Culture

Published on December 18th, 2008 | by robinshreeves

5

Book Review: When Santa Turned Green


When Santa Turned GreenHave you been waiting for a green Christmas story for children? I found one. While perusing Barnes and Noble the other day I came across When Santa Turned Green by Victoria Perla.

Here’s the premise. Global warming is wreaking some havoc at Santa’s workshop. It’s causing a leak in the roof. Since Santa’s got a big in with the kids of the world, he calls on them to help him take action. The children in the story do small things like planting trees and packing their lunches in reusable containers. Santa starts using solar and wind power and wearing a Green Santa suit.

My first thought when I saw this book was, “ugh.” I don’t need something like this for my kids. They don’t need to be hit over the head with any more green-ness than I already clobber them with daily. But then I started reading some of the reviews from readers on various sites.

Turns out the ones who are loving this book aren’t green parents. It’s the teachers and school librarians who are singing its praises. When Santa Turned Green gives them a very non-threatening way to introduce the subject to younger children. Sometimes I forget that not all kids are being clobbered daily at home like mine are, and they need to be taught this stuff at school.

An anonymous review on Barnes and Noble said:

I am a second grade teacher and have labored over how to appropriately introduce global warming to seven year olds. And yet, this is exactly the audience that needs to be reached. This book came out at just the right time with just the right amount of seasonal joy and reality that isn’t overwhelming or frightening. It outlines a problem and offers solutions. It makes you feel powerful instead of powerless about a very real and very pressing issue.

And Kathie on Amazon said:

I am a retired pre school teacher ( with a degree in literature) and was in charge of the school library selections. This book is on target with the current global situation – a great way to get children involved in their future. I showed the book to several of my teacher friends and they were impressed.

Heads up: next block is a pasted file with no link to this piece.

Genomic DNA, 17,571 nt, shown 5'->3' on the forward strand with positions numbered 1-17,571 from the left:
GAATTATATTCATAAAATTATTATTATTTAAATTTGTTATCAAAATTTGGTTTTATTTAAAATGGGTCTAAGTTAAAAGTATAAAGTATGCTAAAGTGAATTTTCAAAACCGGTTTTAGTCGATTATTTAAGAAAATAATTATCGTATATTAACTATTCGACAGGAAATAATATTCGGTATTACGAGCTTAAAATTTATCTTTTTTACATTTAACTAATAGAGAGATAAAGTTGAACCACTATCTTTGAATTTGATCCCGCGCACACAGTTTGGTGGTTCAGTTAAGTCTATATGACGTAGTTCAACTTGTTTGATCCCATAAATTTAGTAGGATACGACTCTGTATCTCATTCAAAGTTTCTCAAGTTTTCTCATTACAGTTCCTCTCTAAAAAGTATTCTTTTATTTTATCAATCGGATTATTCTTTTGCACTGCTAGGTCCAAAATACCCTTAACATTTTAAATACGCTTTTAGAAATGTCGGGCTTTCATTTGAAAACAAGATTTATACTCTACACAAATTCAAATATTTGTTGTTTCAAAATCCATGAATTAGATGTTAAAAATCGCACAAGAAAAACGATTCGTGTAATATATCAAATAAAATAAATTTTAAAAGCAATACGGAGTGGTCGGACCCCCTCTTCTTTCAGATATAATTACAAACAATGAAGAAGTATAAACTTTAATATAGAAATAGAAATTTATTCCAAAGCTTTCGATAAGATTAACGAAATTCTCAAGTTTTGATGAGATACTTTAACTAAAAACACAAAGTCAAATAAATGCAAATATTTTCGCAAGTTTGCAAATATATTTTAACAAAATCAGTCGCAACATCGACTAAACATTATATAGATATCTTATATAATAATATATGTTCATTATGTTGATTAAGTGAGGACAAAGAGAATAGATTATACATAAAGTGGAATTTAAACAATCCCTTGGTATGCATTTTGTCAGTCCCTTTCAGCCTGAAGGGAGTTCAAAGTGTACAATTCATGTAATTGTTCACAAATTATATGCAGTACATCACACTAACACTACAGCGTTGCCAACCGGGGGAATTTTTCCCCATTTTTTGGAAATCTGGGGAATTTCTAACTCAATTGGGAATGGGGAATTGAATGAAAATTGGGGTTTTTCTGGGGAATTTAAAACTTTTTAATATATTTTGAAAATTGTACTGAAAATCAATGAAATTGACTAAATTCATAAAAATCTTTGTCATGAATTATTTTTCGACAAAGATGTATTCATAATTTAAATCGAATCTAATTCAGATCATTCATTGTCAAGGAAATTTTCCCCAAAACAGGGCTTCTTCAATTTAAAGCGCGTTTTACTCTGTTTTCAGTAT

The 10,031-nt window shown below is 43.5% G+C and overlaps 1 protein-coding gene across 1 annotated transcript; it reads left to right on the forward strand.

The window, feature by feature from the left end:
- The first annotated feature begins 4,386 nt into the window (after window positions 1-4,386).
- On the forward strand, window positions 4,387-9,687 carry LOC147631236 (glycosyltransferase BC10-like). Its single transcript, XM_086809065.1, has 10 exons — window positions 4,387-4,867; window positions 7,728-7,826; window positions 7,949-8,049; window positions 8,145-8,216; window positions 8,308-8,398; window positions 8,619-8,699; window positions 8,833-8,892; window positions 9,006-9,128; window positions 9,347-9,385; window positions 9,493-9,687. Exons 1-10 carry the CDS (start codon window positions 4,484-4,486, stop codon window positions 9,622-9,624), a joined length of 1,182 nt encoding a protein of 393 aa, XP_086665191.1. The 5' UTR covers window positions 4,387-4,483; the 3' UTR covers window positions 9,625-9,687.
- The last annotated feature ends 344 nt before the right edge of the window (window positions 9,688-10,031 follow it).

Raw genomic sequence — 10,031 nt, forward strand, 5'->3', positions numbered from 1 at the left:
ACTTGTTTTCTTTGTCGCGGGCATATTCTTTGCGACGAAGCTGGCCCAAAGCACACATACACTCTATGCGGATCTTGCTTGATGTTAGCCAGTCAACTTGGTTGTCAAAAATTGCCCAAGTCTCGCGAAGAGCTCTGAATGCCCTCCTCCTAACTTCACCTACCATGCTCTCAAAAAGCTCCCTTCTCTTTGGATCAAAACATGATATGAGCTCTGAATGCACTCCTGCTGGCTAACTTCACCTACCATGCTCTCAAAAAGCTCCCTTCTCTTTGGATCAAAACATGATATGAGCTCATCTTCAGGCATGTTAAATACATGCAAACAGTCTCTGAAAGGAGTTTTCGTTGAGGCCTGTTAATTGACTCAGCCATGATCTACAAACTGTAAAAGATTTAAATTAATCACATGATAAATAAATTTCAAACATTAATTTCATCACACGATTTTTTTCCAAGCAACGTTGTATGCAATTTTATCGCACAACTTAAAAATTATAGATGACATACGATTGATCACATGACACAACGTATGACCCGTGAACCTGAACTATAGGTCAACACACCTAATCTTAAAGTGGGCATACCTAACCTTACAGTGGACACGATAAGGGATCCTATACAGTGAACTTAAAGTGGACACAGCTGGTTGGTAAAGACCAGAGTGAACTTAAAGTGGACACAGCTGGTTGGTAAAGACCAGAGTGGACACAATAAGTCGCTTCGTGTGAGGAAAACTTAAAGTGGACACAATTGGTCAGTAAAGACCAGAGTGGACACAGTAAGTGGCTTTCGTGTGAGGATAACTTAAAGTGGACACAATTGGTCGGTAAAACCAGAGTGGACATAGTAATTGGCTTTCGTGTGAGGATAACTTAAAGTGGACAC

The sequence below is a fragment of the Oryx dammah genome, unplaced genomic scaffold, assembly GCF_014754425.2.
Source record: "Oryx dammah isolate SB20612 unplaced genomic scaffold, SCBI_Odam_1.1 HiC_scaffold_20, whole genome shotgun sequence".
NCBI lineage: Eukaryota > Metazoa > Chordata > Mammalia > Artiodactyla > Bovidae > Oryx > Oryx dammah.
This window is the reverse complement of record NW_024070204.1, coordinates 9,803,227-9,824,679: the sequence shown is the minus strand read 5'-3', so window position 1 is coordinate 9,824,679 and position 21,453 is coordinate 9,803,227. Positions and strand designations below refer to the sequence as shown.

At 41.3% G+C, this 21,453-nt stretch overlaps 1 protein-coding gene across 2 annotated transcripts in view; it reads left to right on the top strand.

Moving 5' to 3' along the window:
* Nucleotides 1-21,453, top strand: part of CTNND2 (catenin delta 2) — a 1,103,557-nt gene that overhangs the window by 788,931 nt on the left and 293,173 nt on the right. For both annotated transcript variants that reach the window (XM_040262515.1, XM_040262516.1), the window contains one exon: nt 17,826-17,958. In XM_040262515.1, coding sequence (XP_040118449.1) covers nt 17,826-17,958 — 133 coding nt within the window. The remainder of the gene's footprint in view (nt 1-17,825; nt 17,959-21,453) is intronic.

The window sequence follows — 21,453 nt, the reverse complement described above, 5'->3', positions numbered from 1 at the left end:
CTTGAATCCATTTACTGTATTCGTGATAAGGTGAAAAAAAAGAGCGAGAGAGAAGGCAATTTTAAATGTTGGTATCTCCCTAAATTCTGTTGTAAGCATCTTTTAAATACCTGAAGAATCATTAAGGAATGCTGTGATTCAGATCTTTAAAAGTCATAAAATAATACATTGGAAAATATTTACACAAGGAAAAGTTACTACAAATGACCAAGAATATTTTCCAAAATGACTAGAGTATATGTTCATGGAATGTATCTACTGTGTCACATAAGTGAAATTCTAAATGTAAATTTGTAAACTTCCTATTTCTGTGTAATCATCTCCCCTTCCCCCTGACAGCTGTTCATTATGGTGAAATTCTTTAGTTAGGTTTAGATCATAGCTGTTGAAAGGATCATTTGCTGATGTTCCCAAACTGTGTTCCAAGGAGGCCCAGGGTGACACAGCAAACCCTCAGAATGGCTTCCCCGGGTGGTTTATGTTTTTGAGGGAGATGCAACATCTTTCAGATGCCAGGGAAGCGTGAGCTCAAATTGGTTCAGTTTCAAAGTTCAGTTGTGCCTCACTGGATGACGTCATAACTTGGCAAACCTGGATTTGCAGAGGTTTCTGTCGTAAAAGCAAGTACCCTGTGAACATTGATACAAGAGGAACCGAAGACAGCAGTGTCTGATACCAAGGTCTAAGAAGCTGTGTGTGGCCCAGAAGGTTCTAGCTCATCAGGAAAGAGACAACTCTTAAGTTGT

If you’re stuck for a teacher’s gift or you want to make a donation to your school library this holiday season, perhaps this is a good choice. The ideas that it gives kids to help “do their part” are good ones. However, if I brought this home for my boys, they just might clobber me over the head with it. Fair enough.



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  • Levi Novey

    Thanks for this book review, Robin. I always feel the same way about environmental books for children (and adults for that matter). There’s too little that is interesting but not either sensationally doomsday-ish or overabundant in its praise for why the environment is so wonderful. When my daughter is a little bit older (perhaps next Christmas), I bet she would like this book.

  • http://globalpatriot.com Global Patriot

    This is a great way to get kids involved with the green movement and inspire them to think about how environmentally friendly their own presents are. They may even begin to ask for gifts with sustainability in mind – imagine that!

  • http://Greenhome.com Dillon

    Wow I really wish we had sold this book on our website at GreenHome.com- there’s always next year I guess (assuming that Santa’s roof isn’t fixed)!

    -Dillon
    Greenhome.com

  • http://www.alittlegreenereveryday.com/ Robin Shreeves

    There’s too little that is interesting but not either sensationally doomsday-ish or overabundant in its praise for why the environment is so wonderful.

    I often find that some of the best books to teach kids about the environment aren’t ones that are supposed to teach them about the environment. It’s just in their naturally. One of my six year old’s favorite books is about a garbage truck. It’s called I Stink. We always get to talk a little about recycling and other things when we read it.

    Another great one is Bottle Houses: The Creative World of Grandma Prisbrey about a woman who made an entire livable village out of bottles.

  • http://www.yahoo.com Bobby B.

    1. “Santa starts using solar and wind power”

    What was Santa using for power before going green? It stands to reason that The North Pole is off the grid. Plus, there are no oil pipelines or fuel truck routes up there. Had he found a way to capture and burn the methane that is trapped in the arctic ice? If so, we should have probably let him alone since the release of methane via the melting is a presumed greater danger than carbon dioxide emissions. Maybe he had perfected nuclear fusion…

    2. “It’s the teachers and school librarians who are singing its praises. When Santa Turned Green gives them a very non-threatening way to introduce the subject to younger children. Sometimes I forget that not all kids are being clobbered daily at home like mine are, and they need to be taught this stuff at school.”

    They actually need to be taught to think and to solve problems at school. The presentation of the green ideology without the presentation of any alternative theories is called INDOCTRINATION. As parents, we are well within our rights to indoctrinate our kids as we see fit. The state on the other hand should refrain from such indiscretions. Would you like the public school to guide your children to accept a set of religious beliefs contrary to your own?

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